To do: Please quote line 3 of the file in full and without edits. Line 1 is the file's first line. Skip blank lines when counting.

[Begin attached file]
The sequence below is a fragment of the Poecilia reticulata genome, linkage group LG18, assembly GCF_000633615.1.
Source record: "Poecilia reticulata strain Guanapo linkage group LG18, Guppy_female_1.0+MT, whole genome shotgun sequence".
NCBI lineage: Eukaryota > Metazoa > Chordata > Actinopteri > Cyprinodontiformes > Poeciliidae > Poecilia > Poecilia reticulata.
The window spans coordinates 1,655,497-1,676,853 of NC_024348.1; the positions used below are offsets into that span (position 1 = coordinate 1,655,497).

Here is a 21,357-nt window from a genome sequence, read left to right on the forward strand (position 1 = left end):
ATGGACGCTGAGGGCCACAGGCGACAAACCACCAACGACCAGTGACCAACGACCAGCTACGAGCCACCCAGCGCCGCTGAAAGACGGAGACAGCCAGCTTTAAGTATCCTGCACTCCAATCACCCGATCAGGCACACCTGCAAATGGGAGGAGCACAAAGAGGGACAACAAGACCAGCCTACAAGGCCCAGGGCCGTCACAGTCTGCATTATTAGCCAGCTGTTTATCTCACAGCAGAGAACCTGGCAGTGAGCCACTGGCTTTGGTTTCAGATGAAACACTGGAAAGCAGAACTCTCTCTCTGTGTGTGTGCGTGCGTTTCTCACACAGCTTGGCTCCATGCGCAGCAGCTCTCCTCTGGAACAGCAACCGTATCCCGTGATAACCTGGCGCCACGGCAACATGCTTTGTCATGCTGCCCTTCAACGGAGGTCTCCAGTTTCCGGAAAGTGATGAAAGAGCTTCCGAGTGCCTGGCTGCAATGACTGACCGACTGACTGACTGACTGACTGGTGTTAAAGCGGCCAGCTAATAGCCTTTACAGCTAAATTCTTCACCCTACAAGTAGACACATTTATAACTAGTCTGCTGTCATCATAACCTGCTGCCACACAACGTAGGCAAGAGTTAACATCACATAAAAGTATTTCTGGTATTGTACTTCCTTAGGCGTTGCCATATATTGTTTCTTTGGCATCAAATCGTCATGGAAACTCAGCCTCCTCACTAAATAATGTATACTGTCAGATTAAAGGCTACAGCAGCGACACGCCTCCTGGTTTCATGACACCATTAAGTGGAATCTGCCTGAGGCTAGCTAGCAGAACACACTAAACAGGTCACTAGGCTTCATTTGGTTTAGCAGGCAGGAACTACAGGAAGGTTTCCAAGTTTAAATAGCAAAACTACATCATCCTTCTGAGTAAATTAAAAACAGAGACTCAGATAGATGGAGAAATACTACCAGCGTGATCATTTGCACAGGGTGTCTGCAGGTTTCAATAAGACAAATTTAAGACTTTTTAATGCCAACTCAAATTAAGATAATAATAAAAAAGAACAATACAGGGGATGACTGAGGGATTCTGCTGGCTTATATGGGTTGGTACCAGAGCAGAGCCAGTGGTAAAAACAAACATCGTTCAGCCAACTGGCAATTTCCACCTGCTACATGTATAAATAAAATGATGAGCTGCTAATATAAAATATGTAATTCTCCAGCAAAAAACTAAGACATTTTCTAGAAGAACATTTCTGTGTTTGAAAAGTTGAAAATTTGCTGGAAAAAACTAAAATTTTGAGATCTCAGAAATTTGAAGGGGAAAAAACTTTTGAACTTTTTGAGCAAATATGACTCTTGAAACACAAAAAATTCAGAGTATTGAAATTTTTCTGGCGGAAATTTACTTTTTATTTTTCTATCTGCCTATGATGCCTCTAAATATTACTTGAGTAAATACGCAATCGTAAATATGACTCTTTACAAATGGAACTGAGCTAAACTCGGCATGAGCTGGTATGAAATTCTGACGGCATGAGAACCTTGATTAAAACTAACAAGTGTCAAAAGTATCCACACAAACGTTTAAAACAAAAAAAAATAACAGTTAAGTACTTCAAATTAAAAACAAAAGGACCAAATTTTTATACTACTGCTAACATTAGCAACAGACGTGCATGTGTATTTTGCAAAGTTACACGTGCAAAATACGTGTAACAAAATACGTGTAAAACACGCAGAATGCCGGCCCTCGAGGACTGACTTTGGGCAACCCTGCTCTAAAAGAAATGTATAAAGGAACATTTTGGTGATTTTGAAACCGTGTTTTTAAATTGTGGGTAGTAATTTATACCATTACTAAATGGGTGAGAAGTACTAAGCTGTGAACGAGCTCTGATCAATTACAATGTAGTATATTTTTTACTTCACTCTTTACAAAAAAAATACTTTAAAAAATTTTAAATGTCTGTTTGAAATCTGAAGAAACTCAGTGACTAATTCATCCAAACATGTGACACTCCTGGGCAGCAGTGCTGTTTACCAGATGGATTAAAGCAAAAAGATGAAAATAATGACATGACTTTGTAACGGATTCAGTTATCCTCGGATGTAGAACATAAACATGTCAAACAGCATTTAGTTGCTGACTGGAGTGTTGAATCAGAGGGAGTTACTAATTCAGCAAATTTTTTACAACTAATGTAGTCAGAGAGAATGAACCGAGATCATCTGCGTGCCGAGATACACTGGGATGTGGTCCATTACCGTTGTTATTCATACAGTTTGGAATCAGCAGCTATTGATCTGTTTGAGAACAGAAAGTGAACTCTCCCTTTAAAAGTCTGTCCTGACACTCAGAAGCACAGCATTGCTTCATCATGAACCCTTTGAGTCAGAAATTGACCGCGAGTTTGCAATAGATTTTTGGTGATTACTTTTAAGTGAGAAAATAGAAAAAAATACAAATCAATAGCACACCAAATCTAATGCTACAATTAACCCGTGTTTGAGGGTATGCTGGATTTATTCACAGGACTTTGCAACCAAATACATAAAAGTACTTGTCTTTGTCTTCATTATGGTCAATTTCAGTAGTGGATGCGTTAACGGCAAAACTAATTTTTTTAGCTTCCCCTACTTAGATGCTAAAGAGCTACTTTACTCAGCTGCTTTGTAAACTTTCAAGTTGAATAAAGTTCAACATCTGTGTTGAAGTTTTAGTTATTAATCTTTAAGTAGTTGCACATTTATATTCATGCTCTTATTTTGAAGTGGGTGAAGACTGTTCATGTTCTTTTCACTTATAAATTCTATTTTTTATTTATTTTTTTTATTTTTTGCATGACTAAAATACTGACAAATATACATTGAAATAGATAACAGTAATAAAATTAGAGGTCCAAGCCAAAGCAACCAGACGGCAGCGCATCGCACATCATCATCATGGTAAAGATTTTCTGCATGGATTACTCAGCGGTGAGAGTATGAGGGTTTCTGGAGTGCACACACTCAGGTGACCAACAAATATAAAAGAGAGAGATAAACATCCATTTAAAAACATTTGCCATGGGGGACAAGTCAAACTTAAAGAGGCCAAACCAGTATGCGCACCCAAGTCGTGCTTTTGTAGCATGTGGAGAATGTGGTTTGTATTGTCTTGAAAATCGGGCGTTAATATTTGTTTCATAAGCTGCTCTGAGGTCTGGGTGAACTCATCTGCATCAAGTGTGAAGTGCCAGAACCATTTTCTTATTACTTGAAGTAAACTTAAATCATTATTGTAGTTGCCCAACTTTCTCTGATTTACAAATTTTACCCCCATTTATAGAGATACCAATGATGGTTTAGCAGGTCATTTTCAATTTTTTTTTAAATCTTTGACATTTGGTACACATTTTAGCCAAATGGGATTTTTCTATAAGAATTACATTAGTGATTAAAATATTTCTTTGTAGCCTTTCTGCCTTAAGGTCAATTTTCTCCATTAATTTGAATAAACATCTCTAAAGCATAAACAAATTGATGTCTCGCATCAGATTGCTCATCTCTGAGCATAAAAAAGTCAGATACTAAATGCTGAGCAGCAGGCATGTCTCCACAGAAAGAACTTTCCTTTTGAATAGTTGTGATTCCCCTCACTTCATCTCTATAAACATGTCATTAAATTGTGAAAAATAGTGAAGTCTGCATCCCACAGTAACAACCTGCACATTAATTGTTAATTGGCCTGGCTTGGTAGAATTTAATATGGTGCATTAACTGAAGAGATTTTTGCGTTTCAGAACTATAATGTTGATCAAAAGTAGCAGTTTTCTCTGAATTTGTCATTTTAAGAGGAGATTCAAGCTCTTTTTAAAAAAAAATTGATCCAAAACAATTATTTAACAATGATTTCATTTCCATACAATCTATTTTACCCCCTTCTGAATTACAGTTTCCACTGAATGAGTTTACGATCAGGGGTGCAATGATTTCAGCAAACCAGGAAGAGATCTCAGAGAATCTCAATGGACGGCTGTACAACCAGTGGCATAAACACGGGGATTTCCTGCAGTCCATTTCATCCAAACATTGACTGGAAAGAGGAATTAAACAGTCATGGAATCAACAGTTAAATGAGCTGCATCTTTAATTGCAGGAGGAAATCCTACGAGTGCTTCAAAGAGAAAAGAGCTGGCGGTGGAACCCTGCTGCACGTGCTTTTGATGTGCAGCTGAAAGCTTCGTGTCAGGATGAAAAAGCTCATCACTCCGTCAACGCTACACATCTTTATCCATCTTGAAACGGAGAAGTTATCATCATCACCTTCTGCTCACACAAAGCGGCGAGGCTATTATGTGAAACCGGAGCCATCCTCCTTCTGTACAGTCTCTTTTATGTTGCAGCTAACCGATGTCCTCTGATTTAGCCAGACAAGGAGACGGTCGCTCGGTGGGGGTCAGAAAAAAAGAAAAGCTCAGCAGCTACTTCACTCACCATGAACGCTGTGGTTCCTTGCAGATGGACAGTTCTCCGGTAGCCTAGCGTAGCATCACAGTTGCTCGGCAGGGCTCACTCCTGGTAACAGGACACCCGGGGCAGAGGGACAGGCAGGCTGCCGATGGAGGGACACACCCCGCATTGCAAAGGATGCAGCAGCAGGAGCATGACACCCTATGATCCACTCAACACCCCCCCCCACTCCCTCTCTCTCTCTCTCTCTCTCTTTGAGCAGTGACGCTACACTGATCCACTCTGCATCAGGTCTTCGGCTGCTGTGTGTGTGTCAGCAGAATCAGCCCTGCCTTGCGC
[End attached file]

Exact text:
NCBI lineage: Eukaryota > Metazoa > Chordata > Actinopteri > Cyprinodontiformes > Poeciliidae > Poecilia > Poecilia reticulata.